Wait. Think. Fast. – Luces Del Sur

Wait. Think. Fast. – Luces Del Sur

From the chiming opening of “Si Es Por Amor,” alongside its 80s guitar riff and swelling progressions, you’d think it was one of Café Tacvba’s liveliest jams. The pound of the drums, the clanking of the piano and the typical sing-along chorus always make for fantastic results; the game-changer being Jacqueline Santillan’s impressionably terrific voice. The head-liner, the Argentinean-born singer’s vocals are the star of the show: an ever-changing, ever-evolving growth of maturity, it’s easily what makes Luces Del Sur more than just a good album.

While the main theme of the album follows the notion of searching for the lights in the south, Wait. Think. Fast. is the fruition of what can happen when aiming modestly and potently. Refusing to settle for just another hybrid of cultures, the California-based band find solace in turning their honest desires into rich music filled with worldly, alternative rock in its creation.

There’s a moment on “Bad Night” – somewhere after the mysterious opening drone and right when Santillan enters – where everything suddenly sounds like Fox Confessor Brings the Flood. Strong and visceral, Santillan’s voice sings out “I can’t get to sleep without you” with her most Neko Case-like emotion and prowess. It’s not only a strong shift in terms of the scope but it’s a directly new style from what preceded it. Twangy and almost Western, the entire band uses their versatility to their advantage in every conceivable way.

There are undeniable amounts of musicality on Spanish-infused songs like “Jornaleras,” where every musician is asked to step forward and bask in the light for a bit. After Santillan has sung her heart away, she gives the floor to a flamenco acoustic guitar before coming back to sing with newly introduced, swirling strings. There are a definite number of occasions where the music leaves you floored with its sincere emotion – no pun intended. Like on “Leymah Contra Los Diablos,” Santillan finds inspiration in the darkest of corners and in turn, her band-mates quickly latch onto the sentiments. The guitar is a strong contender in the background, waiting for the music to come around to deliver a gripping, intense force.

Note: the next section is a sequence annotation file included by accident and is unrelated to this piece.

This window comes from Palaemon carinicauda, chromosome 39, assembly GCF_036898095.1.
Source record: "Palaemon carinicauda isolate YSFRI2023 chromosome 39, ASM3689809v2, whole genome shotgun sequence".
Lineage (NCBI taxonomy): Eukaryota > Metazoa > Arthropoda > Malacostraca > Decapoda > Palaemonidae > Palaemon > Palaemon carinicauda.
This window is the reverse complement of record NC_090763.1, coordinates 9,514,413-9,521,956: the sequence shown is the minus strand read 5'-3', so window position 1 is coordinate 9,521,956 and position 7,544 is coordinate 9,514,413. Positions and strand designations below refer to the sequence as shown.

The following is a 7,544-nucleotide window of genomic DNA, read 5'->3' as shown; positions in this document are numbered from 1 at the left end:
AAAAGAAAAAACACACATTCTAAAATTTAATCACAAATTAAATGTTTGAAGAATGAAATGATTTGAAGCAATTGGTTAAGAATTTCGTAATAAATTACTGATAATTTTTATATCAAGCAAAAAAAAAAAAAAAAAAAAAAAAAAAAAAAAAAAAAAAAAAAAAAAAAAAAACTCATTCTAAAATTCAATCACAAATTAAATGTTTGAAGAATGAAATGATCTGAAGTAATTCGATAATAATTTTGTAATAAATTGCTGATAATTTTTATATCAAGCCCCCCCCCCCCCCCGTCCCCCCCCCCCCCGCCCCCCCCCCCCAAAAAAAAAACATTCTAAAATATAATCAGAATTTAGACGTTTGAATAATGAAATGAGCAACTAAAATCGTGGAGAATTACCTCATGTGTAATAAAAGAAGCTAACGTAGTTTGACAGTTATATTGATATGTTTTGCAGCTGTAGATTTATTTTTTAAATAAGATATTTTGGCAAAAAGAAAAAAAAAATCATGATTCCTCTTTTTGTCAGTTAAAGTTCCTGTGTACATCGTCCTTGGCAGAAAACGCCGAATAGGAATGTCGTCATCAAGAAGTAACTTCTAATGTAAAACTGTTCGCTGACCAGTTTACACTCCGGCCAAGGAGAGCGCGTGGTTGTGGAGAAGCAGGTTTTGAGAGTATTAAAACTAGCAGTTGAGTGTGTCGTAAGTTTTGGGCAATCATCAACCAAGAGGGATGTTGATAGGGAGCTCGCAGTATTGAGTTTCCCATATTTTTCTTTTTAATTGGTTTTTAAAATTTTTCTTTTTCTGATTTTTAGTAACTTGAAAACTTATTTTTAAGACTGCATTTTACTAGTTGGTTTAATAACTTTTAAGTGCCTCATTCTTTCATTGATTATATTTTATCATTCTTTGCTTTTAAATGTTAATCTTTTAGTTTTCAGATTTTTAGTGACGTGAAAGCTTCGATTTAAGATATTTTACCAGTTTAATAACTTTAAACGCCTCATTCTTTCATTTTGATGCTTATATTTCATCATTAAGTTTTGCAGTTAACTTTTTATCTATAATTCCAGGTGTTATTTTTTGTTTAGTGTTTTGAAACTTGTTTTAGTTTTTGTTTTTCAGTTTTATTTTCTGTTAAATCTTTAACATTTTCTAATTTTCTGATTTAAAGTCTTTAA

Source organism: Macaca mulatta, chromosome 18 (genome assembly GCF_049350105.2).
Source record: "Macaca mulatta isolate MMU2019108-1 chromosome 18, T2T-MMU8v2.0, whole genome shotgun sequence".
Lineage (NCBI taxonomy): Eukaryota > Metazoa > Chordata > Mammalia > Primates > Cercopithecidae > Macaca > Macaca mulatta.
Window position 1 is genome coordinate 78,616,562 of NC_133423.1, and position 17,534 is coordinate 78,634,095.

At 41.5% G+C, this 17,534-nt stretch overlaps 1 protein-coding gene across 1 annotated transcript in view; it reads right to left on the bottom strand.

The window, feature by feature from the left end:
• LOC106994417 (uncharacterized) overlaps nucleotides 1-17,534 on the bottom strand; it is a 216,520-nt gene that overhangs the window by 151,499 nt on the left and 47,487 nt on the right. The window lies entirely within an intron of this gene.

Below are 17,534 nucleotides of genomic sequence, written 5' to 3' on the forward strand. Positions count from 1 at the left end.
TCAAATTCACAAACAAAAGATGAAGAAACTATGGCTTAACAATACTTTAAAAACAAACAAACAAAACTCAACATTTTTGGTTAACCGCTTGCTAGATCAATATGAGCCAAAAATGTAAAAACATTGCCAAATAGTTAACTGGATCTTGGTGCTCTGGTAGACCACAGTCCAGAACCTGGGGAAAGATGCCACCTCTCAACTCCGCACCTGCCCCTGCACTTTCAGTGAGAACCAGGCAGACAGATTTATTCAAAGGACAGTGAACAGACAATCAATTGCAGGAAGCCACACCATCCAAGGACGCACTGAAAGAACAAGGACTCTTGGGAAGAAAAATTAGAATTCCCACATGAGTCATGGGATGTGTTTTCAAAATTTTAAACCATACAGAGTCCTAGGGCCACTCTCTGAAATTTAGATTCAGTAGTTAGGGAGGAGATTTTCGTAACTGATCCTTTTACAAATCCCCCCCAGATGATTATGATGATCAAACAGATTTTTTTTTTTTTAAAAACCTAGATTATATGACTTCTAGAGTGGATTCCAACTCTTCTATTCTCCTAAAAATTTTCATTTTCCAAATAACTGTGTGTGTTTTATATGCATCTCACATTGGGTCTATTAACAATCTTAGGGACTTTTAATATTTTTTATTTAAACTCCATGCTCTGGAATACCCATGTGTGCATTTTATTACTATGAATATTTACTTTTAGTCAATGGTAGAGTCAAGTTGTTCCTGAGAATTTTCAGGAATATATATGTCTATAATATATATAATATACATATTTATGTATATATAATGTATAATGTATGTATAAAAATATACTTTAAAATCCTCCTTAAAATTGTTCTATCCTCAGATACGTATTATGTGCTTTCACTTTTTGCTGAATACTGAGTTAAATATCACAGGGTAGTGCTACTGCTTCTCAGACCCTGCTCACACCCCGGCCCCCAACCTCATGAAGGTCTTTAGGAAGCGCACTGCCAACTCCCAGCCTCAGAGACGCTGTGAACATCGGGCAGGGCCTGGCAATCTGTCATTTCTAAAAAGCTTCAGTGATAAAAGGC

I didn’t even realize that Santillan was a fan of Case until I had already lived with the album for quite some time. It’s probably the finest form of flattery in modeling one’s career after another and I’m sure Case would be proud. Santillan takes everything in her roots and combines it all with a compelling blend of rock’s finest cornerstones – Luces Del Sur ends up assuring the band’s ability in excellent form. It doesn’t hurt when you have such a strong band to back you up, it gives Santillan the flexibility to roam free and for Wait. Think. Fast., that’s the best kind of news.

AT Records